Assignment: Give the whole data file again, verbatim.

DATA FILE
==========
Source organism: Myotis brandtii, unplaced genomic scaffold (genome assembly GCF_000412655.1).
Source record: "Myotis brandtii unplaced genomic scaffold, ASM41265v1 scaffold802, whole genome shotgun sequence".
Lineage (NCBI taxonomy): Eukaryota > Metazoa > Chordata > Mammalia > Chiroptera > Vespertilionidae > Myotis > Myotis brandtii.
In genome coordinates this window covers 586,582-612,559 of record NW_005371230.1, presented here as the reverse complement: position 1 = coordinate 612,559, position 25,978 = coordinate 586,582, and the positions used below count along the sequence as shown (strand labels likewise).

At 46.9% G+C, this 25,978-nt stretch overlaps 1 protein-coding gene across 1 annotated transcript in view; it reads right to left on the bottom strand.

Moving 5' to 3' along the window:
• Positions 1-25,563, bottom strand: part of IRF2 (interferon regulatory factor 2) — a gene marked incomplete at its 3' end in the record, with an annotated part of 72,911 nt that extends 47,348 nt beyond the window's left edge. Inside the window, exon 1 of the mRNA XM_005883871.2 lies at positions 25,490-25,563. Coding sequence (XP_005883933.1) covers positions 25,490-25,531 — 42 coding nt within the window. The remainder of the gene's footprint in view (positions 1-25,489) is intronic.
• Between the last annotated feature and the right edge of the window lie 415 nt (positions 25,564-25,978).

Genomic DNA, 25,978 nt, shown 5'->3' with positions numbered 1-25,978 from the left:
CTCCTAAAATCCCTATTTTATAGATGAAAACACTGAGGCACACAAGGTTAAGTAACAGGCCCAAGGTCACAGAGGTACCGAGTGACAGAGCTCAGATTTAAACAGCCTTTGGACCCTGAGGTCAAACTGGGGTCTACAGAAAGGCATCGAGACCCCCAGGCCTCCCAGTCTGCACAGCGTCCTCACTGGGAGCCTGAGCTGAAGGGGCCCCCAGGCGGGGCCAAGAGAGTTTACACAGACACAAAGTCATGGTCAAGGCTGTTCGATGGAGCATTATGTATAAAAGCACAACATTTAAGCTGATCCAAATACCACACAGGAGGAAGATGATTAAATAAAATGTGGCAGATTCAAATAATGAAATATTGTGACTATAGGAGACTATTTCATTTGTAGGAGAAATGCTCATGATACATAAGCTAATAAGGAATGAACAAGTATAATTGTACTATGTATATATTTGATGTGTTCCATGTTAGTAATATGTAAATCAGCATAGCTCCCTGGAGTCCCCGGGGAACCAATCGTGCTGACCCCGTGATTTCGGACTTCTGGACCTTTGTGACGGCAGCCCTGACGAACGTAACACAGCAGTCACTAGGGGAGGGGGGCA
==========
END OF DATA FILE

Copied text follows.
Source organism: Myotis brandtii, unplaced genomic scaffold (genome assembly GCF_000412655.1).
Source record: "Myotis brandtii unplaced genomic scaffold, ASM41265v1 scaffold802, whole genome shotgun sequence".
Lineage (NCBI taxonomy): Eukaryota > Metazoa > Chordata > Mammalia > Chiroptera > Vespertilionidae > Myotis > Myotis brandtii.
In genome coordinates this window covers 586,582-612,559 of record NW_005371230.1, presented here as the reverse complement: position 1 = coordinate 612,559, position 25,978 = coordinate 586,582, and the positions used below count along the sequence as shown (strand labels likewise).

At 46.9% G+C, this 25,978-nt stretch overlaps 1 protein-coding gene across 1 annotated transcript in view; it reads right to left on the bottom strand.

Moving 5' to 3' along the window:
• Positions 1-25,563, bottom strand: part of IRF2 (interferon regulatory factor 2) — a gene marked incomplete at its 3' end in the record, with an annotated part of 72,911 nt that extends 47,348 nt beyond the window's left edge. Inside the window, exon 1 of the mRNA XM_005883871.2 lies at positions 25,490-25,563. Coding sequence (XP_005883933.1) covers positions 25,490-25,531 — 42 coding nt within the window. The remainder of the gene's footprint in view (positions 1-25,489) is intronic.
• Between the last annotated feature and the right edge of the window lie 415 nt (positions 25,564-25,978).

Genomic DNA, 25,978 nt, shown 5'->3' with positions numbered 1-25,978 from the left:
CTCCTAAAATCCCTATTTTATAGATGAAAACACTGAGGCACACAAGGTTAAGTAACAGGCCCAAGGTCACAGAGGTACCGAGTGACAGAGCTCAGATTTAAACAGCCTTTGGACCCTGAGGTCAAACTGGGGTCTACAGAAAGGCATCGAGACCCCCAGGCCTCCCAGTCTGCACAGCGTCCTCACTGGGAGCCTGAGCTGAAGGGGCCCCCAGGCGGGGCCAAGAGAGTTTACACAGACACAAAGTCATGGTCAAGGCTGTTCGATGGAGCATTATGTATAAAAGCACAACATTTAAGCTGATCCAAATACCACACAGGAGGAAGATGATTAAATAAAATGTGGCAGATTCAAATAATGAAATATTGTGACTATAGGAGACTATTTCATTTGTAGGAGAAATGCTCATGATACATAAGCTAATAAGGAATGAACAAGTATAATTGTACTATGTATATATTTGATGTGTTCCATGTTAGTAATATGTAAATCAGCATAGCTCCCTGGAGTCCCCGGGGAACCAATCGTGCTGACCCCGTGATTTCGGACTTCTGGACCTTTGTGACGGCAGCCCTGACGAACGTAACACAGCAGTCACTAGGGGAGGGGGGCA